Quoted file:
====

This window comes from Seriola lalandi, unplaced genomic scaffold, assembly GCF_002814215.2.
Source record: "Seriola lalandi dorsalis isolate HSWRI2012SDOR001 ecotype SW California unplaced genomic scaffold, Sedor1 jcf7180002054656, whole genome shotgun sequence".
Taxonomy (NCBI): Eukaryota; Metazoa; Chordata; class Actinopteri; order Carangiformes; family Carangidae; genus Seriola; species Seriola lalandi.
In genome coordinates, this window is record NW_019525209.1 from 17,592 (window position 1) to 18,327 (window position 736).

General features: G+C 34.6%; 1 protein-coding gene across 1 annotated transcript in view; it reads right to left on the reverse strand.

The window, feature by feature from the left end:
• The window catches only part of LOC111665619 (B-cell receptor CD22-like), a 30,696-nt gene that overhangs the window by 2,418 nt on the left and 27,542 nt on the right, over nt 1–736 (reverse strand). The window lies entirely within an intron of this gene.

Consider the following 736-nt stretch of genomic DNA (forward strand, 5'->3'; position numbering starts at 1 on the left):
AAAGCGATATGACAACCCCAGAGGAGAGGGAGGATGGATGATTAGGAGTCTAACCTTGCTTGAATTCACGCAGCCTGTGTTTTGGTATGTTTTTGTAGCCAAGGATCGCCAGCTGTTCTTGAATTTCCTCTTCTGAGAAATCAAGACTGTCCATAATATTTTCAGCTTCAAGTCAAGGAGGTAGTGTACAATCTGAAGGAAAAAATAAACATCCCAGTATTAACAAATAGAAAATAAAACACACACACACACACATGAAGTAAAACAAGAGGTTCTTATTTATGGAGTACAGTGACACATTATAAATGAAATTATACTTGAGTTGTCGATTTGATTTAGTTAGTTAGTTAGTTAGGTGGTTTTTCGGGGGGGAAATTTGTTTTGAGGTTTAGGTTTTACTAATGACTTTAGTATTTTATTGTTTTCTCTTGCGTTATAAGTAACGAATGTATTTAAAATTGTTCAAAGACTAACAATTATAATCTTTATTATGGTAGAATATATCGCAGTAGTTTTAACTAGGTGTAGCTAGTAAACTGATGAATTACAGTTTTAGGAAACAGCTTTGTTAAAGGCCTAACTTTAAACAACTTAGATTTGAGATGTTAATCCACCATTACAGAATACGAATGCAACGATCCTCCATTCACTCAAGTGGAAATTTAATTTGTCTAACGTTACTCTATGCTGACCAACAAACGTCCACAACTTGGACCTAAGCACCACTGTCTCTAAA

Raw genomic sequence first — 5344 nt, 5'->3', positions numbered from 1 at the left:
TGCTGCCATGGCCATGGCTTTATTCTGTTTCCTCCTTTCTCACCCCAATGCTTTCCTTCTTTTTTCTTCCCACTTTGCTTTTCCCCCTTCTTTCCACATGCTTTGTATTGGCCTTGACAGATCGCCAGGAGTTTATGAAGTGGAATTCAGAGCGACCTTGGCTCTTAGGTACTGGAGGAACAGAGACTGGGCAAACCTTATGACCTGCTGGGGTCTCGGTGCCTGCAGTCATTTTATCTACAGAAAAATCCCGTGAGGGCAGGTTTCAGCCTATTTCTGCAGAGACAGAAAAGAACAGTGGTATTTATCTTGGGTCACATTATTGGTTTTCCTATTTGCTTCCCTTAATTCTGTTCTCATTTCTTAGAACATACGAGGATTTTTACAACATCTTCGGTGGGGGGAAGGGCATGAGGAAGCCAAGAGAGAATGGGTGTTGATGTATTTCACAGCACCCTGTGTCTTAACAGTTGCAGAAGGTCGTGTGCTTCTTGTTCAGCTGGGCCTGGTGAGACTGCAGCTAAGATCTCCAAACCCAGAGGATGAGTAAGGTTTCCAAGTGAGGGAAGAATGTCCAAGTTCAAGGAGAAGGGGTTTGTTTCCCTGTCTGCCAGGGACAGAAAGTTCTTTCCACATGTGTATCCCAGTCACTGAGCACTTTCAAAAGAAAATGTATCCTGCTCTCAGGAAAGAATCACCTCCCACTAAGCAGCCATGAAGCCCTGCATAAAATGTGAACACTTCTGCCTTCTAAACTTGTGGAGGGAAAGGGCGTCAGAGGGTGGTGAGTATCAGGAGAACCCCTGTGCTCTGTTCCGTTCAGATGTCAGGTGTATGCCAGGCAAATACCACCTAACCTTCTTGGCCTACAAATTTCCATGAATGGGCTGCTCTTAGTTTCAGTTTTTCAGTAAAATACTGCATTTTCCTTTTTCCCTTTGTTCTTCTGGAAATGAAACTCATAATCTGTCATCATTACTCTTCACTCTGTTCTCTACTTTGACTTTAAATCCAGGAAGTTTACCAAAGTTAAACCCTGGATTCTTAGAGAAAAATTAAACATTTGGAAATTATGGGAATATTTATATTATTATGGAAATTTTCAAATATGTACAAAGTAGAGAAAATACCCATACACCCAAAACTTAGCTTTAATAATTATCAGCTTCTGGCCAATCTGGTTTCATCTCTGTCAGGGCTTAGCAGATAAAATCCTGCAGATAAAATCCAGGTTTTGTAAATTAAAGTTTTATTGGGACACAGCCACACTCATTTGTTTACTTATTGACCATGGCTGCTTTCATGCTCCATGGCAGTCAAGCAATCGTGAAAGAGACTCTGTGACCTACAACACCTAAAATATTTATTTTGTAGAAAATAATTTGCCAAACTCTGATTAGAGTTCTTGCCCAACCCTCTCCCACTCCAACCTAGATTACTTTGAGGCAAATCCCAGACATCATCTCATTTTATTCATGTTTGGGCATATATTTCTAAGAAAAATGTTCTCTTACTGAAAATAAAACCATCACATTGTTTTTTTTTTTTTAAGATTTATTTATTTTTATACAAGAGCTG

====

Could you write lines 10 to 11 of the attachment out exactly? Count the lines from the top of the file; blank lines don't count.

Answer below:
Raw genomic sequence first — 5344 nt, 5'->3', positions numbered from 1 at the left:
TGCTGCCATGGCCATGGCTTTATTCTGTTTCCTCCTTTCTCACCCCAATGCTTTCCTTCTTTTTTCTTCCCACTTTGCTTTTCCCCCTTCTTTCCACATGCTTTGTATTGGCCTTGACAGATCGCCAGGAGTTTATGAAGTGGAATTCAGAGCGACCTTGGCTCTTAGGTACTGGAGGAACAGAGACTGGGCAAACCTTATGACCTGCTGGGGTCTCGGTGCCTGCAGTCATTTTATCTACAGAAAAATCCCGTGAGGGCAGGTTTCAGCCTATTTCTGCAGAGACAGAAAAGAACAGTGGTATTTATCTTGGGTCACATTATTGGTTTTCCTATTTGCTTCCCTTAATTCTGTTCTCATTTCTTAGAACATACGAGGATTTTTACAACATCTTCGGTGGGGGGAAGGGCATGAGGAAGCCAAGAGAGAATGGGTGTTGATGTATTTCACAGCACCCTGTGTCTTAACAGTTGCAGAAGGTCGTGTGCTTCTTGTTCAGCTGGGCCTGGTGAGACTGCAGCTAAGATCTCCAAACCCAGAGGATGAGTAAGGTTTCCAAGTGAGGGAAGAATGTCCAAGTTCAAGGAGAAGGGGTTTGTTTCCCTGTCTGCCAGGGACAGAAAGTTCTTTCCACATGTGTATCCCAGTCACTGAGCACTTTCAAAAGAAAATGTATCCTGCTCTCAGGAAAGAATCACCTCCCACTAAGCAGCCATGAAGCCCTGCATAAAATGTGAACACTTCTGCCTTCTAAACTTGTGGAGGGAAAGGGCGTCAGAGGGTGGTGAGTATCAGGAGAACCCCTGTGCTCTGTTCCGTTCAGATGTCAGGTGTATGCCAGGCAAATACCACCTAACCTTCTTGGCCTACAAATTTCCATGAATGGGCTGCTCTTAGTTTCAGTTTTTCAGTAAAATACTGCATTTTCCTTTTTCCCTTTGTTCTTCTGGAAATGAAACTCATAATCTGTCATCATTACTCTTCACTCTGTTCTCTACTTTGACTTTAAATCCAGGAAGTTTACCAAAGTTAAACCCTGGATTCTTAGAGAAAAATTAAACATTTGGAAATTATGGGAATATTTATATTATTATGGAAATTTTCAAATATGTACAAAGTAGAGAAAATACCCATACACCCAAAACTTAGCTTTAATAATTATCAGCTTCTGGCCAATCTGGTTTCATCTCTGTCAGGGCTTAGCAGATAAAATCCTGCAGATAAAATCCAGGTTTTGTAAATTAAAGTTTTATTGGGACACAGCCACACTCATTTGTTTACTTATTGACCATGGCTGCTTTCATGCTCCATGGCAGTCAAGCAATCGTGAAAGAGACTCTGTGACCTACAACACCTAAAATATTTATTTTGTAGAAAATAATTTGCCAAACTCTGATTAGAGTTCTTGCCCAACCCTCTCCCACTCCAACCTAGATTACTTTGAGGCAAATCCCAGACATCATCTCATTTTATTCATGTTTGGGCATATATTTCTAAGAAAAATGTTCTCTTACTGAAAATAAAACCATCACATTGTTTTTTTTTTTTTAAGATTTATTTATTTTTATACAAGAGCTG